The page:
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I²C on ATTiny45 (bit-banging)

There are a few libraries out there for doing I²C (I2C) using the USI or TWI hardware for AVRs. Unfortunately documentation that explains exactly what is happening is hard to come by. There are a number of well done explanations on what it is, and extensive examples for PICs, though few for AVRs and much less for ATTiny45s.

So I decided to do a simple bit-banged version for my own project.

Here is a link to an excellent explanation of I2C and it’s general protocol (no need to re-explain it). It sounds rather simple to implement, though the method and code to make it work on AVR is a little counter intuitive. The following is done in C using AVR Studio.

As an example, I attempted communication with a digital accelerometer, the Freescale MMA7660FC 3-axis +/-1.5g.

MMA7660FC Breakout Solder Compressed

Meticilous breakout of accelerometer to breadboard

As mentioned, the ATTiny45 uC has USI (Universal Serial Interface) capabilities pre-installed (which use the USCK and SDA pins), but due to my non-knowledge of how to do I2C, this first attempt was gonna use I/O pins.

ATTiny45 Pinout Diagram ©Atmel Corporation

ATTiny45 Pinout Diagram ©Atmel Corporation

So I connected the two via the ATTiny45’s PB3 and PB4 pins, eagle schematic below.

ATTiny45 to the MMA7660FC Accelerometer

ATTiny45 to the MMA7660FC Accelerometer

First tricky thing to get around. You can’t just set the I/O pins as outputs and drive them low or high depending on if you want to send a high or low signal.

Since the Slave device (the accel) needs control of the SDA data line when the AVR isn’t using it, you can’t be driving it with current in the high state. You also need the ability to read the status of the SDA line when the uC is accepting data or checking for a message receipt acknowledgment from the Slave device.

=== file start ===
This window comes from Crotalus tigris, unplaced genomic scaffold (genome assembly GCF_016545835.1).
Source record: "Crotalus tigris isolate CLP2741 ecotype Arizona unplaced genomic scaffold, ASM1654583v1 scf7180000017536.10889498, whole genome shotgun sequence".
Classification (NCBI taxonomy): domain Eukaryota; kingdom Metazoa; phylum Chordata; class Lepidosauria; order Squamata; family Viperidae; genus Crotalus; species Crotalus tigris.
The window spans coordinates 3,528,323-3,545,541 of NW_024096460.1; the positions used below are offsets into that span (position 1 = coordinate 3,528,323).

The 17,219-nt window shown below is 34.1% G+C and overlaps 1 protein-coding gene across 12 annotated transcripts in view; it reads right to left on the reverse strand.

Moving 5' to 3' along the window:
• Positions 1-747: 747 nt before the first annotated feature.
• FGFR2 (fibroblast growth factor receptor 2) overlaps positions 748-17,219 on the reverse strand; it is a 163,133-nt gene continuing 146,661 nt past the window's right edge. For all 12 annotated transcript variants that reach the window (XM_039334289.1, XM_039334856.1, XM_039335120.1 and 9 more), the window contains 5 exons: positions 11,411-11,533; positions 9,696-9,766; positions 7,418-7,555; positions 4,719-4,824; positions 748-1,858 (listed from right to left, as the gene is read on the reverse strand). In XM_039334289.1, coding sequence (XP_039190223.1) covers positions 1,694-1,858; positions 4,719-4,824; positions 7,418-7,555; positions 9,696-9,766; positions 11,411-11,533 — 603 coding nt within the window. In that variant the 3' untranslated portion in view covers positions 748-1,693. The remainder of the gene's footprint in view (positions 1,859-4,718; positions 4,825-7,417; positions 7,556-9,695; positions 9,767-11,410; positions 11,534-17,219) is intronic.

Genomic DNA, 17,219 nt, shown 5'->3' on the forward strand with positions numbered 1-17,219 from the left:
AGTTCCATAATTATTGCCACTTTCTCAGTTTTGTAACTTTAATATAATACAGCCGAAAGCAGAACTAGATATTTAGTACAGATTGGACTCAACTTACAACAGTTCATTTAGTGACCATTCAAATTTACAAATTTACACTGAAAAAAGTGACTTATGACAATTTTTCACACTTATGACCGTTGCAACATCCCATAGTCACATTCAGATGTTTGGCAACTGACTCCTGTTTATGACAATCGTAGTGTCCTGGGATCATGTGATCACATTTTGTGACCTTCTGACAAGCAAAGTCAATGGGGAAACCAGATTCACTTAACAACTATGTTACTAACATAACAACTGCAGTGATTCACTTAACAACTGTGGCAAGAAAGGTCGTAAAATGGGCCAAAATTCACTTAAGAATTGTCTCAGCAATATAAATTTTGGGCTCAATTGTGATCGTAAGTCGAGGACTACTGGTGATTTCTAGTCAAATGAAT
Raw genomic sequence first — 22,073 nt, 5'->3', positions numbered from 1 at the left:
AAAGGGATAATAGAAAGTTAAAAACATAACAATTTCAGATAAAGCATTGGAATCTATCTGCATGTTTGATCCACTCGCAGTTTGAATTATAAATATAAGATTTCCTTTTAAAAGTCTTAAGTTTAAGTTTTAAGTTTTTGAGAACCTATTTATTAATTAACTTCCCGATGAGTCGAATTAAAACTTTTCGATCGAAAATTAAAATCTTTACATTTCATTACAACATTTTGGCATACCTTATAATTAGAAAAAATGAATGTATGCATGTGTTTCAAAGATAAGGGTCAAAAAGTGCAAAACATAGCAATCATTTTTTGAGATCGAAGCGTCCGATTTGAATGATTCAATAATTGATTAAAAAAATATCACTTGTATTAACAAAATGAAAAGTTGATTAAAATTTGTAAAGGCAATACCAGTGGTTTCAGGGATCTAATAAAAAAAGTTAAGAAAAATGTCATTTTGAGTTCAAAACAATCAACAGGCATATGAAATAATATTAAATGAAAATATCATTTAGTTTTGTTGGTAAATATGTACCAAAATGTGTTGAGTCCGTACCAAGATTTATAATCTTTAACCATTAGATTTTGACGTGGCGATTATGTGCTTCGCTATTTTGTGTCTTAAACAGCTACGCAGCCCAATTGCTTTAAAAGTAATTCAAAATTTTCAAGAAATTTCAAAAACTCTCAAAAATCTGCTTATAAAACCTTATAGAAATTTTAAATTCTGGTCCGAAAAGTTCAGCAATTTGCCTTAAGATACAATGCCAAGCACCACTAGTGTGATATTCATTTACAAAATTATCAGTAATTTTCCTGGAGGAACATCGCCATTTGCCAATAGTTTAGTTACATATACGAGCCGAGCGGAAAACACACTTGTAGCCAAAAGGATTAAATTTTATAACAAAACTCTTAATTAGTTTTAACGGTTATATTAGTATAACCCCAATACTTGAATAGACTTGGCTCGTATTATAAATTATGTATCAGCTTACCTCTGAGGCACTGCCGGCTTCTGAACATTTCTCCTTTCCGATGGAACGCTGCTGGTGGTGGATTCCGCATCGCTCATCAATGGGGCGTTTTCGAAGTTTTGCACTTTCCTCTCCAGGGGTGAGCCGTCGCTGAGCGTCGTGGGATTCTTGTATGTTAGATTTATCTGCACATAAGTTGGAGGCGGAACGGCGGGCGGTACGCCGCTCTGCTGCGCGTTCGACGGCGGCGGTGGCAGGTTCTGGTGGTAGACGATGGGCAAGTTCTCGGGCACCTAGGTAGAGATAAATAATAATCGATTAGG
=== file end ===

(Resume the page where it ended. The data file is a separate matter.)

The proper way to do this is to initialize the SDA and SCL pins in the ATTiny45 as Inputs and set them both to low. The syntax may look odd, it’s just setting the bits in the registers without messing with any others.

DDRB &= ~(1<<4); //Set the SDA Line to Input
DDRB &= ~(1<<3); //Set the SCL Line to Input

PORTB &= ~(1<<4); //Set the SDA Line to 0 (do not change)
PORTB &= ~(1<<3); //Set the SCL Line to 0 (do not change)

I then created some simple functions for sending an I2C Start Condition and Stop Condition (which are elaborated on in the linked explanation).

To properly send a high signal using I2C, instead of setting the actual port value to hi (PORTB = …) set the Data Direction Register (DDRB) to Input (which causes the pin to neither sink or source current and allows the pull-up resistors to pull the line high). To send a low, set the DDRB bit to Output so the pin acts as a current sink, pulling the line low.

void TWIStartCondition(void)
{
//Defined in the datasheet as transitioning the Data line (SDA) from HI to LOW while the SCL Line is HI
DDRB &= 0b11101111; //SDA HI (set to input)
DDRB &= 0b11110111; //SCL HI
DDRB |= 0b00010000; //SDA LOW (set to output)
DDRB |= 0b00001000; //SCL LOW
}

void TWIStopCondition(void)
{
//Defined in the datasheet as transitioning the Data line (SDA) from LOW to HI while the SCL Line is HI
DDRB |= 0b00010000; //SDA LOW
DDRB &= 0b11110111; //SCL HI
DDRB &= 0b11101111; //SDA HI
DDRB |= 0b00001000; //SCL LOW
}

With those functions defined it’s then time to write a simple bit-banging